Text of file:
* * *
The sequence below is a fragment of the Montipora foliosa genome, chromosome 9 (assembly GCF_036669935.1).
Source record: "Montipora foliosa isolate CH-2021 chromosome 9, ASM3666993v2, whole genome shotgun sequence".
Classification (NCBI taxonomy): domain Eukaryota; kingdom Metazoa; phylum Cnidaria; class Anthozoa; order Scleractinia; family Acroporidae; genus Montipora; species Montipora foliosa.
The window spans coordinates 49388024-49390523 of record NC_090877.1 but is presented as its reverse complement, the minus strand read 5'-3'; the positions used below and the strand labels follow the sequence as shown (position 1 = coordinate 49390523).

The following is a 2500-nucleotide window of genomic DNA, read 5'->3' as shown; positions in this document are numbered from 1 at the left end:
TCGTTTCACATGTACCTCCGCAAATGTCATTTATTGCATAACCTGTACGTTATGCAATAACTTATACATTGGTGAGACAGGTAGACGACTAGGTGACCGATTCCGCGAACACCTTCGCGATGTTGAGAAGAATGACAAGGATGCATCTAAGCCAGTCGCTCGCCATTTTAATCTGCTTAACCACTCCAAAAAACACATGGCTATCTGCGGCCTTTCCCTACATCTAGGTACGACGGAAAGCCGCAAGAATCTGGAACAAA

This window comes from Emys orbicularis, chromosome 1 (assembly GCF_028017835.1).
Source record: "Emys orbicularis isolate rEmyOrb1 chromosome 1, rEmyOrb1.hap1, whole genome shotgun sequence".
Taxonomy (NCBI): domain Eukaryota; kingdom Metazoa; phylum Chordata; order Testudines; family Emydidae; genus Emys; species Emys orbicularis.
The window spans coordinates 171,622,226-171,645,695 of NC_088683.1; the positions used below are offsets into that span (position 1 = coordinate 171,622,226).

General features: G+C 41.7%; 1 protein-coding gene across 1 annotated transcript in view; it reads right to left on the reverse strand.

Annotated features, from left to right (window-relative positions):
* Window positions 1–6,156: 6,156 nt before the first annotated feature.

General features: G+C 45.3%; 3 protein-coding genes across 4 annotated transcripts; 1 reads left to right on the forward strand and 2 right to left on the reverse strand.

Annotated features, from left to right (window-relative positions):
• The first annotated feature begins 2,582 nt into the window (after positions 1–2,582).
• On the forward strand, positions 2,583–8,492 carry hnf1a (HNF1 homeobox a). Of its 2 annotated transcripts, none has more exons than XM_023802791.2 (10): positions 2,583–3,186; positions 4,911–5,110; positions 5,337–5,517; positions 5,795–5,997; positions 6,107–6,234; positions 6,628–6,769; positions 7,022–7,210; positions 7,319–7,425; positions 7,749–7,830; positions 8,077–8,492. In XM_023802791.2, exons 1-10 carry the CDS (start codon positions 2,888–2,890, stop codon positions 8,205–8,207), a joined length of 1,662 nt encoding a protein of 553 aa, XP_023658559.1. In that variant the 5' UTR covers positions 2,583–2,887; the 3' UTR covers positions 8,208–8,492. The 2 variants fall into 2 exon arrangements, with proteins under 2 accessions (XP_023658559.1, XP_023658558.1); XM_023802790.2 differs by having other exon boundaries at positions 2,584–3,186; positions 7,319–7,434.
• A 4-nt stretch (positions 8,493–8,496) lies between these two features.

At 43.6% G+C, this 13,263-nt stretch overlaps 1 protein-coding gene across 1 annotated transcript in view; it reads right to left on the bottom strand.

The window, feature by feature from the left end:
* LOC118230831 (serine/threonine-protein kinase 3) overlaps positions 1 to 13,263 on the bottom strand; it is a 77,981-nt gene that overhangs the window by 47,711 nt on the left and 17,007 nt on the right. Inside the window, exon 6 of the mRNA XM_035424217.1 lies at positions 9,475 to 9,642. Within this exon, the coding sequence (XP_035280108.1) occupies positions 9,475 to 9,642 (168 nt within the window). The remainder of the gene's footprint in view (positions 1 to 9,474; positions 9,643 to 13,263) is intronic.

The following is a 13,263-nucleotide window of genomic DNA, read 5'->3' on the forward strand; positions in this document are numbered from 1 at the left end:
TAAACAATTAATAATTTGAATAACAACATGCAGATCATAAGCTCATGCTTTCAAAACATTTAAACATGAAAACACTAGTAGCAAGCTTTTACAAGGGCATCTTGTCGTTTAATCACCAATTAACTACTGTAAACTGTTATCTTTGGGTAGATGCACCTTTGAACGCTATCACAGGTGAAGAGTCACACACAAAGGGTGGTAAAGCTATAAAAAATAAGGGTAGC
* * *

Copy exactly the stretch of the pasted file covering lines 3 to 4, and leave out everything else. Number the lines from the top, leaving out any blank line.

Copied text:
Classification (NCBI taxonomy): domain Eukaryota; kingdom Metazoa; phylum Cnidaria; class Anthozoa; order Scleractinia; family Acroporidae; genus Montipora; species Montipora foliosa.
The window spans coordinates 49388024-49390523 of record NC_090877.1 but is presented as its reverse complement, the minus strand read 5'-3'; the positions used below and the strand labels follow the sequence as shown (position 1 = coordinate 49390523).